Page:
Thinking about these numbers and the game space made me curious. Just how big is the tic-tac-toe game space if you factor out all board rotations and reflections. Each tic-tac-toe board can be rotated and reflected 8 ways, and all 8 can be considered equivalent. To get some answers I hacked up tic_count:report() in tic_count.erl. Here’s what it looks like when I run it.

```Erlang (BEAM) emulator version 5.6.5 [smp:2] [async-threads:0]

Eshell V5.6.5  (abort with ^G)
1> c( 'c:/src/erlang/tic/tic_count').
{ok,tic_count}
2> tic_count:report( ).
After ply 0:
0 winning boards
1 continuing boards
After ply 1:
0 winning boards
3 continuing boards
After ply 2:
0 winning boards
12 continuing boards
After ply 3:
0 winning boards
38 continuing boards
After ply 4:
0 winning boards
108 continuing boards
After ply 5:
21 winning boards
153 continuing boards
After ply 6:
21 winning boards
183 continuing boards
After ply 7:
58 winning boards
95 continuing boards
After ply 8:
23 winning boards
34 continuing boards
After ply 9:
12 winning boards
3 continuing boards
ok
3>
```

Here’s the same data in tabular form. The last column shows how many possible boards there are at each ply, not treating rotated and reflected boards as equivalent and not pruning out games there were won before 9 moves. So the last column gives us an idea of how effective these two game-space trimming techniques are.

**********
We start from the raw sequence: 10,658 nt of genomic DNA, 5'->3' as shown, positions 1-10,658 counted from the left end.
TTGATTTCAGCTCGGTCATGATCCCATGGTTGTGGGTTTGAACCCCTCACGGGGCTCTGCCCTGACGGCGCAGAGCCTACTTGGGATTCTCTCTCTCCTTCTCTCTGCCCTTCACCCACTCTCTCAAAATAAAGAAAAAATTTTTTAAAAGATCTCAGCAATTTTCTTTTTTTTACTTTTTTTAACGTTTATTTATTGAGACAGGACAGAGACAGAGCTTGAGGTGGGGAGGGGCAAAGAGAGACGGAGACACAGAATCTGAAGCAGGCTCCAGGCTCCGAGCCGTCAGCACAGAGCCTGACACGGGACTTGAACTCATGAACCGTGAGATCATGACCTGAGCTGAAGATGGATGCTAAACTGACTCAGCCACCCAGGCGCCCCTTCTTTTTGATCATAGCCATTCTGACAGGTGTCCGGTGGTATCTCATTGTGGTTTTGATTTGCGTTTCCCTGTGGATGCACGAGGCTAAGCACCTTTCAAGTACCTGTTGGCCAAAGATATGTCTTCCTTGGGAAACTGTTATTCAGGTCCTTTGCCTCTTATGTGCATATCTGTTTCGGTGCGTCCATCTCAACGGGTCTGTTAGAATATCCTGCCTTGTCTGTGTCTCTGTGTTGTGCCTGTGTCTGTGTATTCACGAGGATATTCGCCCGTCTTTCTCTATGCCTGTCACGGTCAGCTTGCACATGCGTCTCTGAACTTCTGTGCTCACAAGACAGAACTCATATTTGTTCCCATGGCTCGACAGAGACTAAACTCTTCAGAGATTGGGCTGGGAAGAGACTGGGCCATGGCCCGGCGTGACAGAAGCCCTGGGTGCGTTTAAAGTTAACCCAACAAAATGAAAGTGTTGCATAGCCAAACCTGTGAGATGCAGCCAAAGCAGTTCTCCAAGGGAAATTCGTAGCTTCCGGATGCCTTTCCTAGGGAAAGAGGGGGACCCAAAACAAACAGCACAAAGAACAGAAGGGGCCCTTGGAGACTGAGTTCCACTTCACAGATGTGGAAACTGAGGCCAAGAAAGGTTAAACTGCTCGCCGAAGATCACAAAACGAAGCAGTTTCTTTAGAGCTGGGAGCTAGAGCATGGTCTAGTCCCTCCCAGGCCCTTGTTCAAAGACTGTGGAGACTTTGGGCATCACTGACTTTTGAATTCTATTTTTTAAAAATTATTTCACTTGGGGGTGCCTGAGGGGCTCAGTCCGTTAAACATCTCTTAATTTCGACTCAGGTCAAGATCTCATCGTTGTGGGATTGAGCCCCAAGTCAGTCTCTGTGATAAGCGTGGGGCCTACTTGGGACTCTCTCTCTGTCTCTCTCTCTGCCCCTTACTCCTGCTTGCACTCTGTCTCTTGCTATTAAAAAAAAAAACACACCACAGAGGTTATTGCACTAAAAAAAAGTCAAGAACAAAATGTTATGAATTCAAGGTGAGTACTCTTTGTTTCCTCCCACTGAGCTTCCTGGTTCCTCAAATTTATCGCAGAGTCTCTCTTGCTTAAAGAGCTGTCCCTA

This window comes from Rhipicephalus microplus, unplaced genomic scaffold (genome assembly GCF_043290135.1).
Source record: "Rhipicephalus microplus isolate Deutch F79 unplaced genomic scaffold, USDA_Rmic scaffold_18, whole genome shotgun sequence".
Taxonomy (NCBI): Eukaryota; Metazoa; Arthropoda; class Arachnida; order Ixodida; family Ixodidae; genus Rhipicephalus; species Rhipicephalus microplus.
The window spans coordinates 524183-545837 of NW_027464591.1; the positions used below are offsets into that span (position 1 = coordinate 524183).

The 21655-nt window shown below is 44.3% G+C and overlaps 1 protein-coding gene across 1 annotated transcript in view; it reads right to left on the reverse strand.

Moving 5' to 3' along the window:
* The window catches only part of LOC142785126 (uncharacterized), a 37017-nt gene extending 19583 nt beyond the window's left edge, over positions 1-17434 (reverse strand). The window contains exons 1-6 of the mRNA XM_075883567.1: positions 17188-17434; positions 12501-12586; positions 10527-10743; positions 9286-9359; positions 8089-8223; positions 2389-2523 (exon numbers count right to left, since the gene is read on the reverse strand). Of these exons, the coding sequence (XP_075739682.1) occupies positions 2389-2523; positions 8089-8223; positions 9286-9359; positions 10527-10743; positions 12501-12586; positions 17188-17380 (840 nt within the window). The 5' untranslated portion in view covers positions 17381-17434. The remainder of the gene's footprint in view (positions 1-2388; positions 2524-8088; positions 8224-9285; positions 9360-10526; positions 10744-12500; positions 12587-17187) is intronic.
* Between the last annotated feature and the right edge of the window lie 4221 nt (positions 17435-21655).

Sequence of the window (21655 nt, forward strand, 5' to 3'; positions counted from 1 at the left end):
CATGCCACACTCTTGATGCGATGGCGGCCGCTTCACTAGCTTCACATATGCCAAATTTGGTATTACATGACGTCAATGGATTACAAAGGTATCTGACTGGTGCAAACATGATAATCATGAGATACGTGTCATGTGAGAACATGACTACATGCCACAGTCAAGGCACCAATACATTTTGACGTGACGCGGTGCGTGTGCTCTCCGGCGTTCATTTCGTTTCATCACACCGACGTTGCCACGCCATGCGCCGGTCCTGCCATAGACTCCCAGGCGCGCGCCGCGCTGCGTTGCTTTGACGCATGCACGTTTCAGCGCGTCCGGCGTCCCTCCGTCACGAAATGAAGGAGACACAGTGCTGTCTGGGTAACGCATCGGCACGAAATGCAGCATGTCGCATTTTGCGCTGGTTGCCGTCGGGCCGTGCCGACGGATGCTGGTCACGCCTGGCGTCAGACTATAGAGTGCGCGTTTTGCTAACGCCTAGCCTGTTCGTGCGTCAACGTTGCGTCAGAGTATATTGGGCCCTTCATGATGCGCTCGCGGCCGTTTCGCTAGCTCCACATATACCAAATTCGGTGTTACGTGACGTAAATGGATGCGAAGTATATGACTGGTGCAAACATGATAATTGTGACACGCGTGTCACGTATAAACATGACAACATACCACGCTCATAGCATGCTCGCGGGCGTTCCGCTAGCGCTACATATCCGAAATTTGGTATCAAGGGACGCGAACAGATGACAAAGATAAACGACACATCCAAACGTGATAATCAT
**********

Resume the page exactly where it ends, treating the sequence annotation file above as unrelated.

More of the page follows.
Number of marks on board Number of winning boards Number of continuing boards Total number of boards Potential number of boards
0 (0+0) 0 1 1 1
1 (1+0) 0 3 3 9
2 (1+1) 0 12 12 72
3 (2+1) 0 38 38 252
4 (2+2) 0 108 108 756
5 (3+2) 21 153 174 1260
6 (3+3) 21 183 204 1680
7 (4+3) 58 95 153 1260
8 (4+4) 23 34 57 630
9 (5+4) 12 (ties) 3 15 126
Totals 135 630 765 6,055

The first row represents the empty tic-tac-toe board with no Xs or Os.

The second row tells us there are only 3 first moves possible, after eliminating equivalent rotations and reflections.

The 9-mark row tells us there are only 3 tied (cat) boards possible, after eliminating rotations and reflections. Which means there are 138 final boards since there are 135 winning boards.

The 630 in the last row counts all continuing boards, including the initial blank board, and all ties. Subtracting out the ties tells us there are 627 boards that are not finished games.